Internal Affairs Minister Hilary Onek was last week put on the spot by MPs, over the continued closure of Monitor and Red Pepper publications premises, which police has since declared "scenes of crime".
Busiro East MP Medard Sseggona first raised the matter on Tuesday; but junior Internal Affairs Minister James Baba had no answers, and the matter was referred to the following day. However, as the matter came up again on the floor on Wednesday, Onek appeared to receive a phone call and he moved out hastily.
With Deputy Speaker Jacob Oulanyah calling for the ministerial statement on the saga, some ministers, notably Nyombi Thembo (State for ICT), paced up and down the corridors of Parliament but could not find Onek. Later, Onek returned to the House, after receiving copies of the statement, delivered by some police officers.
"The interest of the police and other sister agencies is to get the letter published by the Daily Monitor and, given its security classification, investigate how the Daily Monitor got it, and possible violations of the law that may have been committed, especially in respect of the Official Secrets Act and the UPDF Act," Onek told Parliament.
Although Onek read the statement, we have learnt that that he may have had no input in its crafting, since his ministry remained in the dark about the on-going search at the Daily Monitor and Red Pepper premises at Namuwongo and Namanve.
A source close to the minister told us that it was Prime Minister Amama Mbabazi who informed his political colleagues in Internal Affairs about the closure of the two newspapers and Dembe and Kfm radio stations.
"The search will go on until the letter and those other documents relating to the letter are found," Onek said.
Apart from Buhweju MP Ephraim Biraaro, who asked Parliament to pass a resolution compelling the media houses to produce the "Sejusa" letter, other MPs condemned the siege on the media houses.
"I want to know whether government makes due consultations before taking up operations like this one," said Stephen Baka (NRM, Bukooli North). "Internationally, our image is tainted because it is making headlines on the international media. Tourists bound for Uganda are stopping in Nairobi, and our constituents are also living in fear."
Other legislators said the government had no right to compel a media house to reveal sources of its information, urging government to look at the fundamental issues that Gen Sejusa raised, instead of trying to gag the media.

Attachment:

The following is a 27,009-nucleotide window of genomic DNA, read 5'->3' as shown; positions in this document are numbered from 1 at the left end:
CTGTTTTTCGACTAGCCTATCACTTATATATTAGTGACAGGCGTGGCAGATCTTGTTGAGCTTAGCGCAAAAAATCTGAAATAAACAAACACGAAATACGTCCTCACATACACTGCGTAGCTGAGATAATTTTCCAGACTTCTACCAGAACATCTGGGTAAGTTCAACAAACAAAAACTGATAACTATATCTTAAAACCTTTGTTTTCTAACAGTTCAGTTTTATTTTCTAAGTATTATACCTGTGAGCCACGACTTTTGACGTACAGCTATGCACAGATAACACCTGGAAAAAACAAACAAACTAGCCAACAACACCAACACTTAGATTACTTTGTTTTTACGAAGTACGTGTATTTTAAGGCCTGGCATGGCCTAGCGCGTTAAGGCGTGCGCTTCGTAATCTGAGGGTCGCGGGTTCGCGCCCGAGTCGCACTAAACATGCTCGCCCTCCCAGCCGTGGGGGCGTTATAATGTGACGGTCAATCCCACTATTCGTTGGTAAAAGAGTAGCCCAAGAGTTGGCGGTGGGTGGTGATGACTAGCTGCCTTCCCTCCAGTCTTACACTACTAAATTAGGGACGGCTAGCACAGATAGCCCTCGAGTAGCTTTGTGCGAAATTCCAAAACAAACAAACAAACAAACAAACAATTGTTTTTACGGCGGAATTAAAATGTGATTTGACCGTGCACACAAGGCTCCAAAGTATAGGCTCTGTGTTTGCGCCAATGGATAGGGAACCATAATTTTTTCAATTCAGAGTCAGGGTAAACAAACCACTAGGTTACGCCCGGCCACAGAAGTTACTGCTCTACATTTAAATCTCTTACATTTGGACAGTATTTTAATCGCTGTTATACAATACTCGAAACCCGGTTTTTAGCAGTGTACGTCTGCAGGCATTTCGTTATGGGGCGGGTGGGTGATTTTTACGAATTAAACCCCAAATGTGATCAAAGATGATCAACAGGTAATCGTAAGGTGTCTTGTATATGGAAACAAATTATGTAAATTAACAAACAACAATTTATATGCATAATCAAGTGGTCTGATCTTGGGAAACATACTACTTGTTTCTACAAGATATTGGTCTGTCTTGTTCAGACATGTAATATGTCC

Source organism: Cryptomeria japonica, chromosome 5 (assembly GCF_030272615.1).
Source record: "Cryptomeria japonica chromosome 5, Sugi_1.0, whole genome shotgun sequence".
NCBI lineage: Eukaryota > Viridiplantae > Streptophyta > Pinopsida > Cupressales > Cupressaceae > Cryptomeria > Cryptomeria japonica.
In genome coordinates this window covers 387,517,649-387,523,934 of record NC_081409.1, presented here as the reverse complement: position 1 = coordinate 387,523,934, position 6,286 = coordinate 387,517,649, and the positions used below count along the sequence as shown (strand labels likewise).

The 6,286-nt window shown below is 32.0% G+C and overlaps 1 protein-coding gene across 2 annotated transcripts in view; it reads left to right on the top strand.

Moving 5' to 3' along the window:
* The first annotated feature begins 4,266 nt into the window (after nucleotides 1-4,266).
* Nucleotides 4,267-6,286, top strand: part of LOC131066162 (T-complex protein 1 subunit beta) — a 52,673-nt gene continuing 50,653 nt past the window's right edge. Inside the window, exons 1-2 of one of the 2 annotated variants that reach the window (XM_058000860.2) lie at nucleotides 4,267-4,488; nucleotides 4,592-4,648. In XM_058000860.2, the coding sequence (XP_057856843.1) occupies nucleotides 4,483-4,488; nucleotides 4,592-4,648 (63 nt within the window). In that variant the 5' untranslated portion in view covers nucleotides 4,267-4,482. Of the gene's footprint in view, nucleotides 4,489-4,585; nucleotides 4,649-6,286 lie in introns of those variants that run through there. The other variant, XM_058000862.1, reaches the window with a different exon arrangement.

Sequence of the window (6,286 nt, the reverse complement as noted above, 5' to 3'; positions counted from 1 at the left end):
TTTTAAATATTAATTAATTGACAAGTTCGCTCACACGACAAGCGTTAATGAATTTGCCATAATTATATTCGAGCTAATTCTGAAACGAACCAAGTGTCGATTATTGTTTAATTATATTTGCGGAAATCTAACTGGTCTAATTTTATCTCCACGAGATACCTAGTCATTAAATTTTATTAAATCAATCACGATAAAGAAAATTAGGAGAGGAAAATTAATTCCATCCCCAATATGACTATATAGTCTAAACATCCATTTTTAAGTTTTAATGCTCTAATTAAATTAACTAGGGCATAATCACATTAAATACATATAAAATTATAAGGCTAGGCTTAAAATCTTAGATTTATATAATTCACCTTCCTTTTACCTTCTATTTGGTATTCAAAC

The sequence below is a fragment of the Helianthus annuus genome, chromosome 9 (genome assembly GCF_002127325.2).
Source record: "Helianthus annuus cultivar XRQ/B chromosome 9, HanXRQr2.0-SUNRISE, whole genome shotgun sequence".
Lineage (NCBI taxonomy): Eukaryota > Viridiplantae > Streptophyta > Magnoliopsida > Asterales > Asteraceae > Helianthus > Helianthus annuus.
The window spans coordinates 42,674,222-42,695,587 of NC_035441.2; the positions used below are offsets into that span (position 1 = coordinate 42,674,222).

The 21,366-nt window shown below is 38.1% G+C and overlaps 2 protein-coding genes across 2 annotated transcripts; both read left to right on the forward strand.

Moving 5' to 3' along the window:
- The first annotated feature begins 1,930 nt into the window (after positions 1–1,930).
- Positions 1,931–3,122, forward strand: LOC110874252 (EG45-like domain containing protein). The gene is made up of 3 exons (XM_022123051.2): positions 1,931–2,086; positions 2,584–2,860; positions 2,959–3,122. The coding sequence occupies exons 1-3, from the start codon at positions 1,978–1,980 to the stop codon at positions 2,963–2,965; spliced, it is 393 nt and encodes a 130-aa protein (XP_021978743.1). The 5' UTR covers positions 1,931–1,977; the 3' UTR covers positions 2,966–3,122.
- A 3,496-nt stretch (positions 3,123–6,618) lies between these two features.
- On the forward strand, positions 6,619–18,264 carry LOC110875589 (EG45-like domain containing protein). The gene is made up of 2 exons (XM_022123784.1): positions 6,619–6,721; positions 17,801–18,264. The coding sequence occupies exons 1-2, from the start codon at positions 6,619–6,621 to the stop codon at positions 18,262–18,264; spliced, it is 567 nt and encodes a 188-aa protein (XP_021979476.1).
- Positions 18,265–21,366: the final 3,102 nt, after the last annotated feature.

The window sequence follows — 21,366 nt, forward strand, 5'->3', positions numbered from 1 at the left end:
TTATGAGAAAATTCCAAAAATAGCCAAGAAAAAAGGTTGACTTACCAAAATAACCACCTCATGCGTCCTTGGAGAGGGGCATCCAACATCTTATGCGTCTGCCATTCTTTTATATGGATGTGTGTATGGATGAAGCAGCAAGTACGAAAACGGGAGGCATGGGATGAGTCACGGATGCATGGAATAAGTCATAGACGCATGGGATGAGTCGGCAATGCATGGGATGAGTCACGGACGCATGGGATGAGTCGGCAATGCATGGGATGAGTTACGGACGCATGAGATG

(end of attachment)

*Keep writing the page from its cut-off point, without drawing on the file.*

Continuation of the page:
"We should not go for the messenger; the author is there; he is an MP and a high-ranking officer of the UPDF. He has not denied the contents of the letter," said Benjamin Cadet (Independent, Bunyaruguru).
Kyankwanzi Woman MP Anna Maria Nankabirwa also weighed in: "I have not seen any complaint from him [Sejusa] that what they published is not what he told them. On what basis are the police acting?"
Nankabirwa also questioned how the police came to declare the media houses scenes of crime when Gen Sejusa was not an employee at any of the media houses: "Aren't you responsible for giving accountability for his whereabouts, because we know him as a high- profile army officer, an MP and a civil servant? Can government tell us where he is?"
Other MPs wondered why the government was stifling debate on the contents of the letter under the guise of protecting national security.
"The minister should tell this country that it has become unlawful to debate President Museveni's succession. Why has the state become so agitated that they are stifling debate on the matter?" said Mathias Mpuuga (Independent, Masaka municipality).
"They seem to be diverting us from something that could be cooking under there and take the house and the country unawares," said Julius Maganda (Samia Bugwe South).
Part of the requirements that the minister was asked to present before the House were the relevant documents with which the police moved to seal off the media houses. Indeed Onek produced a court order issued on May 16 by Rosemary Bareebe of Nakawa Chief Magistrate's court, requiring Daily Monitor to avail Gen Sejusa's original letter and its source. Onek also produced two search warrants issued by the same court on May 20, for Daily Monitor and Red Pepper premises.
With MPs demanding to know how Dembe and Kfm radio stations got to be closed without the involvement of the regulatory body - Uganda Communications Communication (UCC), Onek produced two letters signed by UCC Executive Director Godfrey Mutabazi, whose authenticity was questioned by the legislators.
"The two letters from UCC are themselves suspect, they were written today [Wednesday] but backdated because the minister was compelled to produce them before the House," said Francis Epatait (Ngora).
"They fall short of a reference of a meeting by the board, or an inquiry, and do not talk of temporary closure but seizure of operations," said Medard Sseggona (Busiro East).
Eventually, Sseggona moved a motion for the government to henceforth allow the media houses to operate again. But the motion was rejected by Deputy Speaker Jacob Oulanyah because it could "put the institution of Parliament into disrepute."